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Upgrading the new MacBook… a Closer Look.

magnifying-glassWhen it comes to redesigns, the new MacBooks have the most external changes. The case is now a Unibody design, only made of a polycarbonate material, rather than the aluminum of the MacBook Pros. As part of that change, the battery is now non-removable, keeping it in line with the rest of Apple’s portable line, and, as an added touch, the bottom is now rubberized, to prevent it from sliding around while in use.

Of course, as with many Apple updates, we wind up losing something, too. This time around, was the final death knell for FireWire on the MacBook. This isn’t much of a surprise, however. About this time last year, when Apple announced the original aluminum Unibody portables, the MacBook model had no FireWire, either. That was an interface found only on the MacBook Pro models, and the older-design MacBooks. When they finally did add FireWire to the 13″ aluminum MacBook, Apple also tacked on “Pro” to the end of the name. In light of all this, losing FireWire on the new MacBooks really isn’t all that surprising. Disappointing? Yes, but not surprising.

Despite the outward appearances, though, when it comes to upgrading, there’s not a whole lot of difference in options between the older MacBooks and this new one. Your main upgrades will be the memory and the hard drive.

First, let’s look at memory.

We all know that the more memory you have, the better your Mac will perform. A stock MacBook comes with 2GB of RAM.

If you upgrade to a full 4GB of memory through Apple, it’ll cost you an extra $100. Getting a 4GB set from OWC will run you almost $30 less if you send in your Apple memory for rebate.

Storage is a lot less expensive, too.

Getting a bigger, faster hard drive gives you a two-fold increase. First, a larger drive can, quite simply, hold more data. With all the music, photos, movies and other documents we keep on our hard drives, the more space we have, the better.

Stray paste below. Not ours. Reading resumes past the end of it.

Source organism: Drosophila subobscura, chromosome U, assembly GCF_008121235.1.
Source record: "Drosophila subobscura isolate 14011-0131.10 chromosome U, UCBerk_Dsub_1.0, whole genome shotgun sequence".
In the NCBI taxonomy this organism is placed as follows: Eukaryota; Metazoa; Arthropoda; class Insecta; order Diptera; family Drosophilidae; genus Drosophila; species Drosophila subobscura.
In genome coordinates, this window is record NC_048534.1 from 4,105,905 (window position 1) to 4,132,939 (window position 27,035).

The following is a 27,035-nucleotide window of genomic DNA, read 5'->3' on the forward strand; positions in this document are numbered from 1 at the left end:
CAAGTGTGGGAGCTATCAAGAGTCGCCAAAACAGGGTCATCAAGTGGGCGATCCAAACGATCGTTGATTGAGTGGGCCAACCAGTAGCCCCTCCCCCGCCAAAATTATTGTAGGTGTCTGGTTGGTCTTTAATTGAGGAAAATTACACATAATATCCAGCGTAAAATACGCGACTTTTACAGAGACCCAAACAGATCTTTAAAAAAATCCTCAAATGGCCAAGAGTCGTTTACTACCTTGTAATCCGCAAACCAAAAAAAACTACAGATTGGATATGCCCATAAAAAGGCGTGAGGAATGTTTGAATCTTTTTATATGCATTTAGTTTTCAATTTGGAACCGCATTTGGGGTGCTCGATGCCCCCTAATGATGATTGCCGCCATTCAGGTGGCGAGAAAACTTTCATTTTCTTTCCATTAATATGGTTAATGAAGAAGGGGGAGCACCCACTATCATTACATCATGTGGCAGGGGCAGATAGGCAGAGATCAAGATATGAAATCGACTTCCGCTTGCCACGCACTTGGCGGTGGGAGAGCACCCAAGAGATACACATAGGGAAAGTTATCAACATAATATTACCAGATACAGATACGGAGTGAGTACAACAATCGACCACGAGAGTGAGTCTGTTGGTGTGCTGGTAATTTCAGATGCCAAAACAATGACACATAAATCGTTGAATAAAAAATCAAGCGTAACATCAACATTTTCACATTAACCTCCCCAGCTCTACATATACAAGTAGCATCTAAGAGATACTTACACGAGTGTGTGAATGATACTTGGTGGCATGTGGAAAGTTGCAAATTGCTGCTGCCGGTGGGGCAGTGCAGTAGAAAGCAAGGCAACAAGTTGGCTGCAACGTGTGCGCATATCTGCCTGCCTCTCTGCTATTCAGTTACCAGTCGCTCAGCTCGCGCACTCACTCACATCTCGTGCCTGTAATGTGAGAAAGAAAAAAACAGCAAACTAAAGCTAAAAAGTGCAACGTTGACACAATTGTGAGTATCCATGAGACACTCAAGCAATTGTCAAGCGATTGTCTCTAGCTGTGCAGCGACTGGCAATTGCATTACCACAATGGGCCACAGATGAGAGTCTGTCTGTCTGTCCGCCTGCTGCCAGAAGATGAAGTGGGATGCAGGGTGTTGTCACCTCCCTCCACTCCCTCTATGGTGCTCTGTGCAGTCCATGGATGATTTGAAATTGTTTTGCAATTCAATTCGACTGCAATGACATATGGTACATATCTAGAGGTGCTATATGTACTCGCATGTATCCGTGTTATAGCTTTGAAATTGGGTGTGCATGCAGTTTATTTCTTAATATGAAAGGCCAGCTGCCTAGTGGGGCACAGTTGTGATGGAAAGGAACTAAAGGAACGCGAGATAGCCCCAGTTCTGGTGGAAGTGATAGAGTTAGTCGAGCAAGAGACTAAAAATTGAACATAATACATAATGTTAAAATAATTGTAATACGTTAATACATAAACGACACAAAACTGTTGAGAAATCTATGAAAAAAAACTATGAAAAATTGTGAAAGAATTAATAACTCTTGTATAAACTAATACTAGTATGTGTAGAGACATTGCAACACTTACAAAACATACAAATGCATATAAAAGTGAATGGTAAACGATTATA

If you go through Apple, you can expect to pay extra $150 for a 500GB hard drive, instead of a 250GB. By going with OWC, you can get a similar 500GB hard drive plus an external enclosure for the 250GB drive that comes with the MacBook (giving you a total of 750GB of storage) for a total of almost $30 less!

A faster hard drive is also helps performance. The faster the drive can read files, the faster it performs assorted tasks such as launching an application, open documents, and the like. Even starting up your computer is affected by hard drive speed.

Unfortunately, you can’t get a faster hard drive in your MacBook if you upgrade with Apple. With OWC, though, you can get a 7200RPM, 320 GB drive for about $80. That’s a speed increase and a storage increase for less than a C-note. For about $20 more, you can also get an external enclosure for the stock drive, which can be used to hold your music or photo libraries, which will help keep your main drive clear and performing better.

While this update for the MacBook is rather extensive on the exterior, with a little help from OWC, you can make it impressive on the inside, too.

OWC Chris S.
the authorOWC Chris S.
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